Form follows function

Making an entrance better by design is a process of consideration and elimination, as GEZE UK’s Richard Richardson-Derry explains

‘Form follows function’ may be a basic tenet of modern architecture, but when it comes to designing entrances, aesthetics are inevitably a determining factor. They must contribute to the design concept, blend with other building materials, flow effectively into interiors and above all, make an impact. But behind every grand entrance, is a myriad of decisions based on function: the purpose of the building itself, expected footfall, user requirements, accessibility, ventilation, heat loss, safety and security.

Match that with thousands of products on the market, all possessing subtle differences, and it can make identifying the right solution a complex process. It’s said that ‘people do business with people’ and ‘good relationships open doors’; that’s certainly true of the specification process. Specifiers and architects build a relationship where trust is garnered through advice, guidance and sometimes, compromise to identify the best solution for a project.

Early liaison is helpful – consideration needs be given to the product type and application from the outset. Design based on assumption will only result in major reworking at a later stage, which is never desirable for architect or client. When apprised of an architect’s ‘wish list’, I advise on the best possible options and try to drill down to a level of detail they may not have considered.

For example, with a retail project, consideration will be given to maximising frontage for window display, levels of anticipated footfall and funnelling of traffic across the threshold and around the retail floor plan. In most cases, an automatic sliding door system would be an appropriate choice, and although this may seem an obvious selection, this is where we need to need to look further at its intended application and operation. A sliding door operation is usually triggered by movement sensors with side sensors for safety, but if baskets or displays are put too near to where the doors open, they may cause them to operate ineffectively. Doors may be better installed with pocket screens – glass panels that the automatic doors slide in to – which are protective and also use available space without any hindrance.

Pocket screens are also an essential safety feature in a hospital environment as they minimise the risk of serious injury occurring by reducing the possibility of contact with the moving door leaves and eliminating potential entrapment zones. Within healthcare, there are a range of specific needs that may be required – reduced contact mechanisms, hermetically sealed doors for laboratories, different levels of security access and safety requirements for particular groups of patients classed as ‘vulnerable traffic’. All automatic door suppliers are required to provide solutions in accordance with BS EN 16005 European Standard for safety in the use of automatic doors for pedestrian use. Under BS EN16005, automatic doors are classed as ‘machines,’ so within the design users must be protected from risk of injury.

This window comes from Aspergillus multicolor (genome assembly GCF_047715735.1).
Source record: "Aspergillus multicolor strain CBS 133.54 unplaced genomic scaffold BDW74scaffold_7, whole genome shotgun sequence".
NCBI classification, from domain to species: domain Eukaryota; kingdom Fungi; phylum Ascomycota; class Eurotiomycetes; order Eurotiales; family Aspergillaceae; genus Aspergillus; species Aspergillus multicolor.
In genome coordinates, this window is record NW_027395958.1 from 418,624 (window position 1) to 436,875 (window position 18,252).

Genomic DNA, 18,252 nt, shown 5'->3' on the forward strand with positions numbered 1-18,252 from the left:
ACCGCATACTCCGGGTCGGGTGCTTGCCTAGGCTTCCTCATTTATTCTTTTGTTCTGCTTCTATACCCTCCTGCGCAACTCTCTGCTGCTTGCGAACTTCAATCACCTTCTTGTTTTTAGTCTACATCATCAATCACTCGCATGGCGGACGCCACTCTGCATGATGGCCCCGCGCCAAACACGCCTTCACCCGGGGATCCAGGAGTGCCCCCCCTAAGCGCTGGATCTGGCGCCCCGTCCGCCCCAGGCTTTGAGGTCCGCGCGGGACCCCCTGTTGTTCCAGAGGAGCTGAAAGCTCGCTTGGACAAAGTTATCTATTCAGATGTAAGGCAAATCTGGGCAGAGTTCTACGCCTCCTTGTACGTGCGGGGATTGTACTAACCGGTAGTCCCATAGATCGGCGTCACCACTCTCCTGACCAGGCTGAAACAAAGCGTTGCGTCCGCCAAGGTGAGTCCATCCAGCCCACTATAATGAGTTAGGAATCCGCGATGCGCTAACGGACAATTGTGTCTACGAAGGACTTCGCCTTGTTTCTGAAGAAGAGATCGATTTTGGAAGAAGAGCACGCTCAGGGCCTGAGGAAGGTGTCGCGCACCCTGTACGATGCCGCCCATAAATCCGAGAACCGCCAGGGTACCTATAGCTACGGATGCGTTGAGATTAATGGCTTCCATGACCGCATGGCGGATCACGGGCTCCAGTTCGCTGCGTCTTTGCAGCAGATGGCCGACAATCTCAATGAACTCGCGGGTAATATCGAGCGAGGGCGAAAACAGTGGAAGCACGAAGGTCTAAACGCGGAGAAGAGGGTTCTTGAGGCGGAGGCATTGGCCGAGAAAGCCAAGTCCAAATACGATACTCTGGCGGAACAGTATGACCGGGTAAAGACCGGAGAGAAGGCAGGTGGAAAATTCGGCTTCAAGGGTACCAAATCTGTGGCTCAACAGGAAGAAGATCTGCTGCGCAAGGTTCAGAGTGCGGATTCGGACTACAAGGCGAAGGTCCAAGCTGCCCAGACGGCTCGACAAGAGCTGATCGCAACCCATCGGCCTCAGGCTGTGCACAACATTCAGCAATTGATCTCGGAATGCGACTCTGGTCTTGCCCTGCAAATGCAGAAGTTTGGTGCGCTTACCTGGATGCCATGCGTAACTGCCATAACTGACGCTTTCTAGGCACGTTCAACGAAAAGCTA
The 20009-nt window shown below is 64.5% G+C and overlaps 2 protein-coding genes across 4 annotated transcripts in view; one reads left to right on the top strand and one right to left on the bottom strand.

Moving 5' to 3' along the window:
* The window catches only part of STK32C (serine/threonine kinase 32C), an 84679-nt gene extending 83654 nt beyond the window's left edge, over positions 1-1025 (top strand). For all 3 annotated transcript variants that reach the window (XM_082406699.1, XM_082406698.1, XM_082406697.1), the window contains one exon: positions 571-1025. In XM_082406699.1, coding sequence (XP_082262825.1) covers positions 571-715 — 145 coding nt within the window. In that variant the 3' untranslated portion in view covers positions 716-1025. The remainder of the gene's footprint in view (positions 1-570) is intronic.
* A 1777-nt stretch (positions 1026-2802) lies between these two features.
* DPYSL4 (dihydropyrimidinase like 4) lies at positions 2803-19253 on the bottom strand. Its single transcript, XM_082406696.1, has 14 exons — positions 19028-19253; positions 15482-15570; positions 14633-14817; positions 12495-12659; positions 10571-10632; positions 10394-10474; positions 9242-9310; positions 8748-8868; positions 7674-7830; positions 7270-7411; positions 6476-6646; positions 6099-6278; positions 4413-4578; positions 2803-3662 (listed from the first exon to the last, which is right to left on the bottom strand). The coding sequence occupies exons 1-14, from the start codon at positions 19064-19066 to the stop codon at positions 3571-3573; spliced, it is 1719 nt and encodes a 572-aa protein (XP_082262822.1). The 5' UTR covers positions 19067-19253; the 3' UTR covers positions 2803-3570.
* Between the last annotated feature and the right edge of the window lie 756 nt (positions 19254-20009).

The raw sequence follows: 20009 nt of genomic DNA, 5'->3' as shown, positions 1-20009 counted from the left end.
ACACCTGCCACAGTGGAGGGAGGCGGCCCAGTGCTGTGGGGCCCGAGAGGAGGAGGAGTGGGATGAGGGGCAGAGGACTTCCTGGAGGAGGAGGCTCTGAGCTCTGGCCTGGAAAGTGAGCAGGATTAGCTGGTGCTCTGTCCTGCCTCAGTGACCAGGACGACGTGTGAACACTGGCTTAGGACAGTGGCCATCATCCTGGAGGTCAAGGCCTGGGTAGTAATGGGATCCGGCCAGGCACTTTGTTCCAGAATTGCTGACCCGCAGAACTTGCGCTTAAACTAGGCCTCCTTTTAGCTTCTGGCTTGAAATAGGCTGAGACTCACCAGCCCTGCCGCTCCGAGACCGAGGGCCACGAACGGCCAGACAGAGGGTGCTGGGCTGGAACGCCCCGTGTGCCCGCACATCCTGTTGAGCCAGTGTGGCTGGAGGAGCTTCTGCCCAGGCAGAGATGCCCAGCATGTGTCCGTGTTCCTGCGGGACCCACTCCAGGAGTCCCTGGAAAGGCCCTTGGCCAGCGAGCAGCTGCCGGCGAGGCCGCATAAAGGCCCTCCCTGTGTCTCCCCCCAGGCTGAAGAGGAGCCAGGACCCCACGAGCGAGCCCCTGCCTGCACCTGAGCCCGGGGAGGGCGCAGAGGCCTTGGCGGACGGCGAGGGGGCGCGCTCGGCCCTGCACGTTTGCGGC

Sometimes, a design aesthetic must give way to practicalities. For example, the desire to see an automatic swing door put in place where leaf size has to battle environmental factors may result in ‘sail effect’ where the wind speed makes the operator less effective, so users become frustrated by the slowness of the door opening or in extreme conditions, not opening at all.

Where there is such an obvious conflict, I would prefer to provide alternative design solutions for a system that will consistently operate in the conditions in which it is installed. When it comes to specifying requirements for heritage and listed buildings, the partnership between specifier and architect really comes into its own. Products can be adapted to provide a tailor-made solution that can be accommodated into the premises without altering form or structure. Take for example, a project we undertook at Blenheim Palace in which sliding doors were incorporated for improved accessibility while maintaining the original large timber doors. These clearly could not be automated or removed so a secondary glazed entrance was created behind the original.

Lobbies can enhance a building’s sustainability, but performing a vital function doesn’t mean they have to be boring. Circular or elliptical automatic entrances look visually stunning and maximise space. A recent installation at No 1 New Oxford Street, London, saw a Moderne building enhanced by an entrance that followed the curves of the building’s original design.

Whatever the project, exacting standards must be met and checks and balances put in place. The relationship between a specifier and architect is fundamental – form and function should never ‘stop at the door’. It must be considered and applied to create a grand entrance.

Richard Richardson-Derry is national specification manager at GEZE UK